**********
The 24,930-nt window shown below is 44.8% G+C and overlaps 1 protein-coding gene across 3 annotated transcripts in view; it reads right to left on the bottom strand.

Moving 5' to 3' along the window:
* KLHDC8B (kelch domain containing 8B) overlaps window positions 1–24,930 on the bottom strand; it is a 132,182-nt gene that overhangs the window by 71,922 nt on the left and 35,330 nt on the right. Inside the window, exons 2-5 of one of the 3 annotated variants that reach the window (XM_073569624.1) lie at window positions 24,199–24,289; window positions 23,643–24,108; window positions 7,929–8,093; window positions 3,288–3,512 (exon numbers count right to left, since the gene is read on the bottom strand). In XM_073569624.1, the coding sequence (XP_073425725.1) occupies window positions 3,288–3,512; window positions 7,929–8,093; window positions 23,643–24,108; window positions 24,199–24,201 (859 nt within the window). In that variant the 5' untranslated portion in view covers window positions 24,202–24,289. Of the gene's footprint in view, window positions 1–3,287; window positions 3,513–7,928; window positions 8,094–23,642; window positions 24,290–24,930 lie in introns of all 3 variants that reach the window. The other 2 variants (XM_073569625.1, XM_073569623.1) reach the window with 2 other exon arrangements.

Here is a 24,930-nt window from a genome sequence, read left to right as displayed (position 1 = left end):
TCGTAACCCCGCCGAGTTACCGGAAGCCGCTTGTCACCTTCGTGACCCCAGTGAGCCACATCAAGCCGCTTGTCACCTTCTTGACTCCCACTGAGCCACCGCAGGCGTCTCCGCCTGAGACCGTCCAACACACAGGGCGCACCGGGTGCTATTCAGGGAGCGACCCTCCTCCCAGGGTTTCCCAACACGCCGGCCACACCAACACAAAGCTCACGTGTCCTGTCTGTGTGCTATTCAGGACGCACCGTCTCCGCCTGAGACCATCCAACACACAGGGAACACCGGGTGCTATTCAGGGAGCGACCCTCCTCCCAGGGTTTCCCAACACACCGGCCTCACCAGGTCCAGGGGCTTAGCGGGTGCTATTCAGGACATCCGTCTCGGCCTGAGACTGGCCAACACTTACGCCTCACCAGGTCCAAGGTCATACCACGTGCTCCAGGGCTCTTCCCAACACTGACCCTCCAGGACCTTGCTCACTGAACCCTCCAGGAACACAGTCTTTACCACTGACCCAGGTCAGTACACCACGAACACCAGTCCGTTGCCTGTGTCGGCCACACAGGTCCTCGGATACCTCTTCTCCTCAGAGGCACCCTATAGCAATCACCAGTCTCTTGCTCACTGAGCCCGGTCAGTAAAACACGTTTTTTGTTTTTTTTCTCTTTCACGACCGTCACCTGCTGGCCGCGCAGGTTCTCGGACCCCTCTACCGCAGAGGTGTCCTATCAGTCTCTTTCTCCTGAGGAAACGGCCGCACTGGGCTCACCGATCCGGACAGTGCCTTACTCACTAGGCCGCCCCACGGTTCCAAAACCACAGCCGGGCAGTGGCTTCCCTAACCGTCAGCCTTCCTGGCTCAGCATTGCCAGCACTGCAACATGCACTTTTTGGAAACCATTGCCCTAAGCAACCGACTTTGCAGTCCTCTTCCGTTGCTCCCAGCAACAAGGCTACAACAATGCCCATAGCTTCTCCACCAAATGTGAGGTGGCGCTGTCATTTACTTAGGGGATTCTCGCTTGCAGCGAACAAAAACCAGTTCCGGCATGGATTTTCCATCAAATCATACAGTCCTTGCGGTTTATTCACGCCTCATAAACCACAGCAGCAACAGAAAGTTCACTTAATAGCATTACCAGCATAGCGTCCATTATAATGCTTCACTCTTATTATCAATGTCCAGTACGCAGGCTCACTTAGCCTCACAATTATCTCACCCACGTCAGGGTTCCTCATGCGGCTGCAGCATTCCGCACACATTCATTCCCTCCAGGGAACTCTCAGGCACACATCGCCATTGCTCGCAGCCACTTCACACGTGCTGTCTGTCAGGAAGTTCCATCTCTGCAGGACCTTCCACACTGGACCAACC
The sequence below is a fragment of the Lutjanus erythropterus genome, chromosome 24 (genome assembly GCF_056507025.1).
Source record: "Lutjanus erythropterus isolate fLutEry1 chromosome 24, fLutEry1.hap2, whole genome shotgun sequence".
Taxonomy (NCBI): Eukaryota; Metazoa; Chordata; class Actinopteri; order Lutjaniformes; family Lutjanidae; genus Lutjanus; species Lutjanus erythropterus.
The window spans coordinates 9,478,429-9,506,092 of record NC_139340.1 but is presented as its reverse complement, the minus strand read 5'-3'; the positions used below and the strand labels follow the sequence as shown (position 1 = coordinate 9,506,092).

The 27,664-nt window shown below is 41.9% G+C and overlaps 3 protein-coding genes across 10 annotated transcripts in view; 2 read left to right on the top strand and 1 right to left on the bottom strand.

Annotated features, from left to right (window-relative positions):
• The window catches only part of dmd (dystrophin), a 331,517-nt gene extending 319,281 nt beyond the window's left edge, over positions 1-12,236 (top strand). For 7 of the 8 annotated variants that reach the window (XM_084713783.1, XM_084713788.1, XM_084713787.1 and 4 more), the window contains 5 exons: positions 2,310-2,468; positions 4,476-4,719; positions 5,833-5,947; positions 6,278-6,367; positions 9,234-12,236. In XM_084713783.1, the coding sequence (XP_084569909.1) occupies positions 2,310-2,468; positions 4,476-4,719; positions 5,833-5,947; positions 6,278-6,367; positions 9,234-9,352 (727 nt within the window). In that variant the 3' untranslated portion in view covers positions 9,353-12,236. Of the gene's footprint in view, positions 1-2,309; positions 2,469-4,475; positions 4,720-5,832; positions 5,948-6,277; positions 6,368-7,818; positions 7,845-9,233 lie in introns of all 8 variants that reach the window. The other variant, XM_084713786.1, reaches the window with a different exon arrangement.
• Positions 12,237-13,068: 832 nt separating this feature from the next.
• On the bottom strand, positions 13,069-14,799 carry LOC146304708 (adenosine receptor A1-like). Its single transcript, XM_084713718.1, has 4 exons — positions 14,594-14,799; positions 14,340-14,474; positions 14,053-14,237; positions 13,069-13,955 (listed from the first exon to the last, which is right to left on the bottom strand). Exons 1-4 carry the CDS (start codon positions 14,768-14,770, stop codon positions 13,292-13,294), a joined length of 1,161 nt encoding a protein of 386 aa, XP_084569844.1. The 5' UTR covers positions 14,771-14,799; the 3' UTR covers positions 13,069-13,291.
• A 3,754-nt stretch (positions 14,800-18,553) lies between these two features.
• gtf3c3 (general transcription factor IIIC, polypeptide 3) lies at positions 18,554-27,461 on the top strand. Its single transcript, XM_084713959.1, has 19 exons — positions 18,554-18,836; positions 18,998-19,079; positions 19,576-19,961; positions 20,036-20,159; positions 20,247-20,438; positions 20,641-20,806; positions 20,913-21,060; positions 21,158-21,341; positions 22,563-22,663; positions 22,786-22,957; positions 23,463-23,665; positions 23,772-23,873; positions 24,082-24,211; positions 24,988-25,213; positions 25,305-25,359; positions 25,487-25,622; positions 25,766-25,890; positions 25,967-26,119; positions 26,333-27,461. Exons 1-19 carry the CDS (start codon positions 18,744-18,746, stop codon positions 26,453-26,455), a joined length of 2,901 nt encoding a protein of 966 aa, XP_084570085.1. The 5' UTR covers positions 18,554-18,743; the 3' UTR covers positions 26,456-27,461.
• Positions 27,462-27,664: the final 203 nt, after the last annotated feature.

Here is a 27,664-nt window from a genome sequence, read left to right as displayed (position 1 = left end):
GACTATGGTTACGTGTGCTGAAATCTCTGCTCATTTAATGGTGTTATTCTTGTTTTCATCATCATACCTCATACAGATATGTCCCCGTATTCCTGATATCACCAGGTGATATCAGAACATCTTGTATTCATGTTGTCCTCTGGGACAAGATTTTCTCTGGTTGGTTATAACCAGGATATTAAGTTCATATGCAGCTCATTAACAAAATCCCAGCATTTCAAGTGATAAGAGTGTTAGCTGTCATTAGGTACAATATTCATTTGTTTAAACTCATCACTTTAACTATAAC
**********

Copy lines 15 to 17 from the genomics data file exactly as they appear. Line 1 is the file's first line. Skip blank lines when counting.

• A 3,754-nt stretch (positions 14,800-18,553) lies between these two features.
• gtf3c3 (general transcription factor IIIC, polypeptide 3) lies at positions 18,554-27,461 on the top strand. Its single transcript, XM_084713959.1, has 19 exons — positions 18,554-18,836; positions 18,998-19,079; positions 19,576-19,961; positions 20,036-20,159; positions 20,247-20,438; positions 20,641-20,806; positions 20,913-21,060; positions 21,158-21,341; positions 22,563-22,663; positions 22,786-22,957; positions 23,463-23,665; positions 23,772-23,873; positions 24,082-24,211; positions 24,988-25,213; positions 25,305-25,359; positions 25,487-25,622; positions 25,766-25,890; positions 25,967-26,119; positions 26,333-27,461. Exons 1-19 carry the CDS (start codon positions 18,744-18,746, stop codon positions 26,453-26,455), a joined length of 2,901 nt encoding a protein of 966 aa, XP_084570085.1. The 5' UTR covers positions 18,554-18,743; the 3' UTR covers positions 26,456-27,461.
• Positions 27,462-27,664: the final 203 nt, after the last annotated feature.